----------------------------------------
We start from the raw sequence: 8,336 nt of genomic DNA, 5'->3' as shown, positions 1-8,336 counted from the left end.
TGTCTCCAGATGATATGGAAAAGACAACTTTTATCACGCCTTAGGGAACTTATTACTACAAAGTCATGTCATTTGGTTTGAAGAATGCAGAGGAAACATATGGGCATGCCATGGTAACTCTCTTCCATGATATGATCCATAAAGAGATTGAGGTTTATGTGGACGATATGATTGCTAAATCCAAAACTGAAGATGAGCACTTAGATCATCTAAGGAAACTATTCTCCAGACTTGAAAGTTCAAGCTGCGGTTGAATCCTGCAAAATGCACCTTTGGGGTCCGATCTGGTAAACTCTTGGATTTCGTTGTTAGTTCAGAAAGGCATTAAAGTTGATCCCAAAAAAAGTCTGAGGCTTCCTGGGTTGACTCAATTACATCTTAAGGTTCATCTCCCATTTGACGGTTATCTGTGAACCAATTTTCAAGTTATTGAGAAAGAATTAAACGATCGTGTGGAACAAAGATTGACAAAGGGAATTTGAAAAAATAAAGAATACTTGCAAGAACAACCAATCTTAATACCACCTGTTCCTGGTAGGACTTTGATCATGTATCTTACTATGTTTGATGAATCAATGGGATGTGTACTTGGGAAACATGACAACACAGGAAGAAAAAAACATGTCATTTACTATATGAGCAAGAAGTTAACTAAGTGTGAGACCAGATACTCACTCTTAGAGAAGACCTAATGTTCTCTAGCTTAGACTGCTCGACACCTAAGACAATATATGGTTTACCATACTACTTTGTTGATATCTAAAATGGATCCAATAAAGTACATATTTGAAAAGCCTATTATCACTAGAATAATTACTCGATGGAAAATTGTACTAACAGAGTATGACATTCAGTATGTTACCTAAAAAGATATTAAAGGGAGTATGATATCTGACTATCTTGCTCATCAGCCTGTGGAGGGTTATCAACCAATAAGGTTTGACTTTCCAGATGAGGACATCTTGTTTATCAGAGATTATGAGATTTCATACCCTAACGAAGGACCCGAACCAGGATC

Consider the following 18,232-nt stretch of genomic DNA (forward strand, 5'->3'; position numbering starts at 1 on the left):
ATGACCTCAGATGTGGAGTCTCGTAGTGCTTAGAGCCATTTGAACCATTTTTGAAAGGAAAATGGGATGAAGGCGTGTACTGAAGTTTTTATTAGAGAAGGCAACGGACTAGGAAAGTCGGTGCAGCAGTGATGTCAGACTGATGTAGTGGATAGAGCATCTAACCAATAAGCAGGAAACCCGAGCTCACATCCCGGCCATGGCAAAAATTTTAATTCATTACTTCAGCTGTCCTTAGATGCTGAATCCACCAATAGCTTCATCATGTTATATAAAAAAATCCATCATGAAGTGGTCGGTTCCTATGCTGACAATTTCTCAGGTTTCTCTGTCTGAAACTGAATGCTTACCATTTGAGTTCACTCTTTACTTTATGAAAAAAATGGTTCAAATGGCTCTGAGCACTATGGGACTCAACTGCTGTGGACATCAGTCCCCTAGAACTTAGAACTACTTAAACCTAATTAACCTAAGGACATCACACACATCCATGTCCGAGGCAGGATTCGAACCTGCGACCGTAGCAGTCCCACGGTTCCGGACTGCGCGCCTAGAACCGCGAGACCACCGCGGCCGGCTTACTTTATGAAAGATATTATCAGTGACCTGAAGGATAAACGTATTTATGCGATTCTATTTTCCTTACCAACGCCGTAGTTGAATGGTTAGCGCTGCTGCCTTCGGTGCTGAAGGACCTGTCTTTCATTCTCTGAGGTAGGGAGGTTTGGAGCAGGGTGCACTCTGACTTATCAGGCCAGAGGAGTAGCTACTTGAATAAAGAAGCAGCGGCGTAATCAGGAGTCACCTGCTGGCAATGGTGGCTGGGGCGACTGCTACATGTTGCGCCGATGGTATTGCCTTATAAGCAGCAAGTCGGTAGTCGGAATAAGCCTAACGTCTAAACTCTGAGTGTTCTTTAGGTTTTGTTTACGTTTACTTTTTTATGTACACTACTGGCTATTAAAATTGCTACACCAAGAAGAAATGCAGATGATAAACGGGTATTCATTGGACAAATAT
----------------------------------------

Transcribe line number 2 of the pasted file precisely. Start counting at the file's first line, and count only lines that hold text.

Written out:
TGTCTCCAGATGATATGGAAAAGACAACTTTTATCACGCCTTAGGGAACTTATTACTACAAAGTCATGTCATTTGGTTTGAAGAATGCAGAGGAAACATATGGGCATGCCATGGTAACTCTCTTCCATGATATGATCCATAAAGAGATTGAGGTTTATGTGGACGATATGATTGCTAAATCCAAAACTGAAGATGAGCACTTAGATCATCTAAGGAAACTATTCTCCAGACTTGAAAGTTCAAGCTGCGGTTGAATCCTGCAAAATGCACCTTTGGGGTCCGATCTGGTAAACTCTTGGATTTCGTTGTTAGTTCAGAAAGGCATTAAAGTTGATCCCAAAAAAAGTCTGAGGCTTCCTGGGTTGACTCAATTACATCTTAAGGTTCATCTCCCATTTGACGGTTATCTGTGAACCAATTTTCAAGTTATTGAGAAAGAATTAAACGATCGTGTGGAACAAAGATTGACAAAGGGAATTTGAAAAAATAAAGAATACTTGCAAGAACAACCAATCTTAATACCACCTGTTCCTGGTAGGACTTTGATCATGTATCTTACTATGTTTGATGAATCAATGGGATGTGTACTTGGGAAACATGACAACACAGGAAGAAAAAAACATGTCATTTACTATATGAGCAAGAAGTTAACTAAGTGTGAGACCAGATACTCACTCTTAGAGAAGACCTAATGTTCTCTAGCTTAGACTGCTCGACACCTAAGACAATATATGGTTTACCATACTACTTTGTTGATATCTAAAATGGATCCAATAAAGTACATATTTGAAAAGCCTATTATCACTAGAATAATTACTCGATGGAAAATTGTACTAACAGAGTATGACATTCAGTATGTTACCTAAAAAGATATTAAAGGGAGTATGATATCTGACTATCTTGCTCATCAGCCTGTGGAGGGTTATCAACCAATAAGGTTTGACTTTCCAGATGAGGACATCTTGTTTATCAGAGATTATGAGATTTCATACCCTAACGAAGGACCCGAACCAGGATC